• adam@areawidehomeinspection.com

Home Inspection Breakdown - What Does a Home Inspector Look For?

Adam Crock, owner of Area Wide Home Inspection, performs a visual inspection of the home and all of it’s readily accessible systems, and provide an online, interactive report based on the condition of the property at the time of the inspection. These systems include exteriors, roofs, basements, crawl spaces, foundations, floor structures, heating and cooling systems, plumbing supply and waste lines, electrical, attic and exhaust systems, interiors, kitchen appliances, and garages.


Interior of the Home

According to Crock, "I start on the interior of a home, and work from the top down. I inspect the ceilings and walls for any indication of water intrusion or any possible structural issues, and do so on every level of the home. I test all the accessible receptacles, switches, doors, windows, and plumbing fixtures on each level. As I move to the level below, whether it be the first floor, basement, or crawl space, I then repeat by looking for stains/water intrusion and structural issues on the ceilings and walls again. Or, if it is an unfinished basement or crawl space, I’ll look at the floor structure for water stains, rot, wood destroying insect issues, and structural issues. The foundation is also described and inspected for cracks, any signs of movement, and/or structural issues. Also, I inspect the plumbing drainage system to determine if there are any visible leaks."


Appliances and Systems

Adam Crock inspects all the kitchen appliances, and will test them for functionality. He operates the heating and cooling system, using the standard controls (thermostat), to determine functionality. He also describes the condition, type, and functionality of the heating system, cooling system, and the water heater. Crock also inspects and describes the electrical panel, wiring, and any present sub panels, and all visible electrical defects. He also tries to access the interior of these panels, but won’t if there are obstructions.


Exterior of the Home

The exterior and roof inspection really boils down to one thing: making sure water intrusion is not occurring. However, he will look for peeling paint, wood rot, proper grading, loose siding, damaged siding, cracks in hard surfaces such as driveways and walkways, proper deck construction (if applicable), proper roof installation, chimney condition (if applicable), downspout termination, any vegetation that needs to be trimmed, etc. The list goes on and on.

The garage will be inspected mainly for safety concerns, such as fire hazards, possible carbon monoxide intrusion concerns, and any door safety concerns. However, the overhead door will be operated, whether by an electronic opener or lifted manually, and the walls, ceilings, floors, entry door, and overhead door will be described and inspected.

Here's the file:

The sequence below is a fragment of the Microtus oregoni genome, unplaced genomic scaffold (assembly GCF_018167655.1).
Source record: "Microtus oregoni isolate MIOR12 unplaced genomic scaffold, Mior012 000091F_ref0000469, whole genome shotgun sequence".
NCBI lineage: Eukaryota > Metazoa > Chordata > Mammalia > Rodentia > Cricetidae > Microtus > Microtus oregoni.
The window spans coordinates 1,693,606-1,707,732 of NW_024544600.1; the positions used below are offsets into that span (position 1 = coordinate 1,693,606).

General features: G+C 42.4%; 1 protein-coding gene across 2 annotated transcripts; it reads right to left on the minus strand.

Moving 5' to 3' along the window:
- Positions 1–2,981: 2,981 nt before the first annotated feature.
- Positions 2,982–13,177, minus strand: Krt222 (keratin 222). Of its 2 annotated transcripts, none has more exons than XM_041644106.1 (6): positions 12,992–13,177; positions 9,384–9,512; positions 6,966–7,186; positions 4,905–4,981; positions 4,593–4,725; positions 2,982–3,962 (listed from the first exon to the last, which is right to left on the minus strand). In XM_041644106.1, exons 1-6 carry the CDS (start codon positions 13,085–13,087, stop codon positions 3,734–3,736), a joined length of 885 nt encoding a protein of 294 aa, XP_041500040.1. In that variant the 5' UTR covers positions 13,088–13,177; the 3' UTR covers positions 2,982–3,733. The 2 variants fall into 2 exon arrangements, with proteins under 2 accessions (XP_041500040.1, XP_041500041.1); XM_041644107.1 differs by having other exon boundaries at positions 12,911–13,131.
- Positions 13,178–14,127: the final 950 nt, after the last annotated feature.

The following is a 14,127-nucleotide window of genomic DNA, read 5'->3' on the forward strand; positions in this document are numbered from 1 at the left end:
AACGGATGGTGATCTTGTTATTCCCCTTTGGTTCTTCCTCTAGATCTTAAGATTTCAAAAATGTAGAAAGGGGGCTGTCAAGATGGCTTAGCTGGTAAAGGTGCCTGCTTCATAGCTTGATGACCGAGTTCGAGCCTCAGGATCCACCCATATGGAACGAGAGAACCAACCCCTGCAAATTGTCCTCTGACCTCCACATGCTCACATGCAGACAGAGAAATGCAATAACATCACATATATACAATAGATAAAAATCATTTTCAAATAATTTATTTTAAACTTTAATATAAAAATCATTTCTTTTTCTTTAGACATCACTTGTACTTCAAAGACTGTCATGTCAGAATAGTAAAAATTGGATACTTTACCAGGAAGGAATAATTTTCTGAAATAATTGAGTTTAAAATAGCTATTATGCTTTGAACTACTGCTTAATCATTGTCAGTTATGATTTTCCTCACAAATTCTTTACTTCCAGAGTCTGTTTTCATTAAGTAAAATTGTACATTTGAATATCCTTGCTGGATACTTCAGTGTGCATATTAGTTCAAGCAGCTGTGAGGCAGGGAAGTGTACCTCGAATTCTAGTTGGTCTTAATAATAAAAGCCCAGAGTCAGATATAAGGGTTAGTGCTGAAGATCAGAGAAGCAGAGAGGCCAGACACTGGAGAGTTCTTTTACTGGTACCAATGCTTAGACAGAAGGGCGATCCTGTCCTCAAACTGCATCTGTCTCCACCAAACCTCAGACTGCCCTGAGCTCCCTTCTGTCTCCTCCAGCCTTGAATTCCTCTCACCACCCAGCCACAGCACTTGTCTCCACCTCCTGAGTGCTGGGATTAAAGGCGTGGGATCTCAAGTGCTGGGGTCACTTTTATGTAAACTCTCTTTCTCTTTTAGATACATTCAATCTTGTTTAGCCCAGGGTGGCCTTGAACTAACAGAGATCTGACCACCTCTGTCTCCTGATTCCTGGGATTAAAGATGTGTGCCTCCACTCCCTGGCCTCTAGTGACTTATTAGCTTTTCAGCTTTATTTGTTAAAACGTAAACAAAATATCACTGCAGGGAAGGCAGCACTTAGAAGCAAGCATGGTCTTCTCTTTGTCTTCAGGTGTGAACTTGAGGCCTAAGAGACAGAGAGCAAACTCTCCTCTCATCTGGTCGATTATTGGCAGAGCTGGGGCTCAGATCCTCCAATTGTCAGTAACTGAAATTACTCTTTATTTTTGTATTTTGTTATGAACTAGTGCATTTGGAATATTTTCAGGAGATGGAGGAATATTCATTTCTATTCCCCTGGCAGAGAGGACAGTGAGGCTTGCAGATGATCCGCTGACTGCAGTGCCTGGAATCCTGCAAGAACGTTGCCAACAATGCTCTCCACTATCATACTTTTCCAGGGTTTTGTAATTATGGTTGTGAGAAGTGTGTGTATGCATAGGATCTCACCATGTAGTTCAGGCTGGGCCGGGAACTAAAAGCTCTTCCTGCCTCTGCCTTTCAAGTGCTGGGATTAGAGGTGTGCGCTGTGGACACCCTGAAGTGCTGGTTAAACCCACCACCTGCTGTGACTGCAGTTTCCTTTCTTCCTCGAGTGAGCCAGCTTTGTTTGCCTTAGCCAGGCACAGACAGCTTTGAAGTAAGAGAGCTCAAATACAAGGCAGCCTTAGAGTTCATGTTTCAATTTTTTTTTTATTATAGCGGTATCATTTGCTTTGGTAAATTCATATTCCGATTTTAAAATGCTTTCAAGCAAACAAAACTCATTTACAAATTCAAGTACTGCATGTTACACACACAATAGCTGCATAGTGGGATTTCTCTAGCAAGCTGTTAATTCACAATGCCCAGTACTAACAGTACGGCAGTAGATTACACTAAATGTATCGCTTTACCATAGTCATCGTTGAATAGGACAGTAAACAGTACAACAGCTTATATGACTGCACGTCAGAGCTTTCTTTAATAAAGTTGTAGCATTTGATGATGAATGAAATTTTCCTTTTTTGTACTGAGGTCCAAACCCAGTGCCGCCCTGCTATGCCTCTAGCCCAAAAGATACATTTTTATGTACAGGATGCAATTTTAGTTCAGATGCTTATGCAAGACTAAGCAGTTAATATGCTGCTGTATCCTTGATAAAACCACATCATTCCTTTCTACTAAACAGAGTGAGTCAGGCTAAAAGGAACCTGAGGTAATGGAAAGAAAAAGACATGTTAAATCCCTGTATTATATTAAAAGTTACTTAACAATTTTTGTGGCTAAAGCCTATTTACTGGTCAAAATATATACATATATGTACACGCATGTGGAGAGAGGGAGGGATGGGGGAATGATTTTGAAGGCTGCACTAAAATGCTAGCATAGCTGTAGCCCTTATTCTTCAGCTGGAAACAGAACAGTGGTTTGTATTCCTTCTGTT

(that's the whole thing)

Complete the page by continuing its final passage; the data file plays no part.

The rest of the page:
The attic, or attics, will be described and inspected from the entry (scuttle, pull-down ladder, knee-wall) more often than not. Most attics are not walkable attics, and can’t be accessed or entered, due to insulation blocking foot placement or lack of clearance and walk boards. The structure, insulation type and depth, and ventilation will be described and inspected. The attic condition is usually one of the best indicators of the overall health of the roof. The shingle nail pattern will be checked, nail holes from a prior roof tear-off will be looked for, evidence of water intrusion (roof leaks), wildlife nests, electrical or plumbing issues (if present), and any roof penetrations (if visible) will be inspected.


What is NOT Included in a Home Inspection?

Items such as, but not limited to, fences, sheds, window blinds, shades, or curtains, water softeners, whole house humidifiers, clothes washers and dryers, home audio and video equipment, water filtration systems, generators/whole house generators, elevators, chair lifts for steps, security systems, sprinkler systems, underground drainage systems, underground fencing systems, solar panel systems, heated floor systems, window or wall mounted air conditioners, whole house vacuum systems, gutter guards, window screens, or window shutters will not be inspected or tested by Area Wide Home Inspection, LLC during the home inspection. These items are considered accessories, and are not normal operating components of most homes. Smoke and carbon monoxide detectors will be noted as "present" or "missing", but are not tested. Washers and dryers are normal components, but to operate properly, clothes need to be added to these appliances, and it is not possible during a home inspection. Also, some of these items go with the seller when they leave.

Primary Focus of a Home Inspection

During the entirety of the inspection, Adam Crock will focus on the unsafe and/or costly items. However, everything he finds will be reported on, even if it is just normal maintenance items. At Area Wide Home Inspection, we want our clients to be educated on what it is they’re purchasing, not just given a list of defects for negotiation. The communication of this information to the client, is very important to Adam, and it is one of the many reasons why he does what he does!


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